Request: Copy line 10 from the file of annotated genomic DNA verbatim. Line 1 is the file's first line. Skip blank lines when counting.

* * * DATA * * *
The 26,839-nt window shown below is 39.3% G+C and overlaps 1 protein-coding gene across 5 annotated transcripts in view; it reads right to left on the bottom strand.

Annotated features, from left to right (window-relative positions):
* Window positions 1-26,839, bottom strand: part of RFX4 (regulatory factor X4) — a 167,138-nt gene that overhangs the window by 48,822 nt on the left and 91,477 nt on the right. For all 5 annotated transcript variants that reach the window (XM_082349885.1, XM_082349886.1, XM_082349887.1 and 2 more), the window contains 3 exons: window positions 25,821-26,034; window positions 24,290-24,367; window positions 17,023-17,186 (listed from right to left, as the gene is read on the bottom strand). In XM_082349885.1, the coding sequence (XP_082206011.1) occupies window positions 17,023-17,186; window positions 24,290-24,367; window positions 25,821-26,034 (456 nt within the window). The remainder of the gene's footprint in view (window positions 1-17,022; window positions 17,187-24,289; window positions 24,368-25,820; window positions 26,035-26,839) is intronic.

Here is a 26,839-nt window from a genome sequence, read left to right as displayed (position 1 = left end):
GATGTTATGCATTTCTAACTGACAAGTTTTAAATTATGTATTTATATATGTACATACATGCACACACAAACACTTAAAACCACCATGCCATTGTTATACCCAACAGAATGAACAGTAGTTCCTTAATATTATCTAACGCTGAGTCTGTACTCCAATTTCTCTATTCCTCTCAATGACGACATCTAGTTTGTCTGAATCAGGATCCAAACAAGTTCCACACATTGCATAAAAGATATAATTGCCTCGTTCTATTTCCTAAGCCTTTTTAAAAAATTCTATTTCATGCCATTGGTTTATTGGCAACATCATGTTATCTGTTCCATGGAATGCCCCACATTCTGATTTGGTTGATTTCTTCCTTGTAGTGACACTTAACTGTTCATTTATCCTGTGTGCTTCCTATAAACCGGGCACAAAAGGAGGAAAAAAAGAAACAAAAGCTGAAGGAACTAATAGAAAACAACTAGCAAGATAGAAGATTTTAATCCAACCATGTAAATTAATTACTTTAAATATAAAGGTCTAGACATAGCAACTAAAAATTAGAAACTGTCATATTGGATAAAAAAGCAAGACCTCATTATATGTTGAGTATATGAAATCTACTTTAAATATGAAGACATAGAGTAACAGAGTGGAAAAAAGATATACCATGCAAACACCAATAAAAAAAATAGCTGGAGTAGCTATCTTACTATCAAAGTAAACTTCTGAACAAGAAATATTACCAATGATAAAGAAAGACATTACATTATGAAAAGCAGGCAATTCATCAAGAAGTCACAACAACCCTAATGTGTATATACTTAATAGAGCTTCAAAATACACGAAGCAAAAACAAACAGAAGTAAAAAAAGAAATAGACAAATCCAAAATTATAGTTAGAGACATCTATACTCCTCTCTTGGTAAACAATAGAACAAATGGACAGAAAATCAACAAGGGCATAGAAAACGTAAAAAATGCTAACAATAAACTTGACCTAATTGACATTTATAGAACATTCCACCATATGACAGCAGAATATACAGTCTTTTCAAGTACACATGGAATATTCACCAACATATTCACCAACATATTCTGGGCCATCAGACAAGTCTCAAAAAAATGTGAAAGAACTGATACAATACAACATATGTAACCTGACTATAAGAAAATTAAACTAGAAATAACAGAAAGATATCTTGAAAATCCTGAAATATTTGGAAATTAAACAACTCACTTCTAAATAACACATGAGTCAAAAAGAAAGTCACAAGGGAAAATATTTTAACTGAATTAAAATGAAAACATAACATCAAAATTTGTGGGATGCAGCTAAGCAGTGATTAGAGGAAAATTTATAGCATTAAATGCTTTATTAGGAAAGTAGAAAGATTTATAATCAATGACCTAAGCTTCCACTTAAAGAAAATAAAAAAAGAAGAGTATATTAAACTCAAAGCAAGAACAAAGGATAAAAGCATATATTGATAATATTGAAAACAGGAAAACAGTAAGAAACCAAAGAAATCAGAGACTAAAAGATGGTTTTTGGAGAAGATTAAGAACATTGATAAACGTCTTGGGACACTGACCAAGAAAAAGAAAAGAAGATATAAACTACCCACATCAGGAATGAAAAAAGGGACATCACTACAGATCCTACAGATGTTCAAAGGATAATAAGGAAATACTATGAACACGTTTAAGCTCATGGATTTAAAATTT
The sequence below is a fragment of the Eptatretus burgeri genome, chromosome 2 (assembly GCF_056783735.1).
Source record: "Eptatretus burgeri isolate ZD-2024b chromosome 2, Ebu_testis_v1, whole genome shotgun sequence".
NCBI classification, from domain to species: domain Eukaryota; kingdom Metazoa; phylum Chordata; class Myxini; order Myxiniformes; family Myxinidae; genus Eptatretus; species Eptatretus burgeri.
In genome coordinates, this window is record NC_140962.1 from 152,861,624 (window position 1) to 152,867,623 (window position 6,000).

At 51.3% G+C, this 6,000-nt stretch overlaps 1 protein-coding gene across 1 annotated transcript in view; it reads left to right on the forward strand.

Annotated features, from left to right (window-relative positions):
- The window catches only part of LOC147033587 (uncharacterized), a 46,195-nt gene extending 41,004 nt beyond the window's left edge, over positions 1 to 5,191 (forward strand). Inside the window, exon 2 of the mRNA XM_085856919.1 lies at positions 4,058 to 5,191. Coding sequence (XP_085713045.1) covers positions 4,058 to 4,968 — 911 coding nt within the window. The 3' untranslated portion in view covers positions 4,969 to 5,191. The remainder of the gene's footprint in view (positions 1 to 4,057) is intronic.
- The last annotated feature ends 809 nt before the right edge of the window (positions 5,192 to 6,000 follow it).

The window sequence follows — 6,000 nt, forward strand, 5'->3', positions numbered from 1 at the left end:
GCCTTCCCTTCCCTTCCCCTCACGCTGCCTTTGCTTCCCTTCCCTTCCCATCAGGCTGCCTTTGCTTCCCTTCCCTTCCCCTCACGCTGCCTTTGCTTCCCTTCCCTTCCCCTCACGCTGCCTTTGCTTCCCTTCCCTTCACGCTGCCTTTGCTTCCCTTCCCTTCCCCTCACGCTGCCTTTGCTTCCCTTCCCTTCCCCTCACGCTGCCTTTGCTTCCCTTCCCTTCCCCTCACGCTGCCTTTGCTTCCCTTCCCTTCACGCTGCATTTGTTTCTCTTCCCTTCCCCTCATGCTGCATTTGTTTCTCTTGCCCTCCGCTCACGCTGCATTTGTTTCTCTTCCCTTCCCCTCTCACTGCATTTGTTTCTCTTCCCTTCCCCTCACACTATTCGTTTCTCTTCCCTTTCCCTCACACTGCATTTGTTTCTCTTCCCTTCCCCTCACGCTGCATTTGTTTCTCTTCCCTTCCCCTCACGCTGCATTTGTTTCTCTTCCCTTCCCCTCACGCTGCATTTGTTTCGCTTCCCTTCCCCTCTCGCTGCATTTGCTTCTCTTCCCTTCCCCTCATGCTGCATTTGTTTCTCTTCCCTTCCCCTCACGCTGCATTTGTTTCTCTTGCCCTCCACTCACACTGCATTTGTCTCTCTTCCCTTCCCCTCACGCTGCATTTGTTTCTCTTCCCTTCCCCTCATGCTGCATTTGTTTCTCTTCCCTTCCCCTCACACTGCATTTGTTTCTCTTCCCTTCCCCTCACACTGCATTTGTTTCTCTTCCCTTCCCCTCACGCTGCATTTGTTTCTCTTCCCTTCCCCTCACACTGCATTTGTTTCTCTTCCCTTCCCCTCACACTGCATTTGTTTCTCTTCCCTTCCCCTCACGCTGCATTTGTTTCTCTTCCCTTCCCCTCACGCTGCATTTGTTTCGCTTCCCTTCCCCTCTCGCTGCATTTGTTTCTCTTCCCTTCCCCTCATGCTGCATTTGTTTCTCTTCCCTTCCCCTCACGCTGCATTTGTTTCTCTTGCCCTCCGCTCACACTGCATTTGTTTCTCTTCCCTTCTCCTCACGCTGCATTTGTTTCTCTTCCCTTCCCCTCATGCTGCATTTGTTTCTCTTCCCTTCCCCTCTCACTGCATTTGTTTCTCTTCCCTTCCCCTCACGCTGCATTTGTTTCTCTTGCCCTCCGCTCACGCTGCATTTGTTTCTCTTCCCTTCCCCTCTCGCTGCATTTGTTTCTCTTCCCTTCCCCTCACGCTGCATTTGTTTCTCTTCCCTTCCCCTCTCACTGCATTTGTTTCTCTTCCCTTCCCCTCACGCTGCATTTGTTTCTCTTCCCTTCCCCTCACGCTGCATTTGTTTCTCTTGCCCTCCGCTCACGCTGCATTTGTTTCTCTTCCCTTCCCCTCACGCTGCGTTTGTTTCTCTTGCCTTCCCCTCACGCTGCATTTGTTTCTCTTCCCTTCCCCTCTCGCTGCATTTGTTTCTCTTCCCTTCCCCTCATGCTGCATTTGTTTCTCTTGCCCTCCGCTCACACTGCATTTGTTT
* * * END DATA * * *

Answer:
At 51.3% G+C, this 6,000-nt stretch overlaps 1 protein-coding gene across 1 annotated transcript in view; it reads left to right on the forward strand.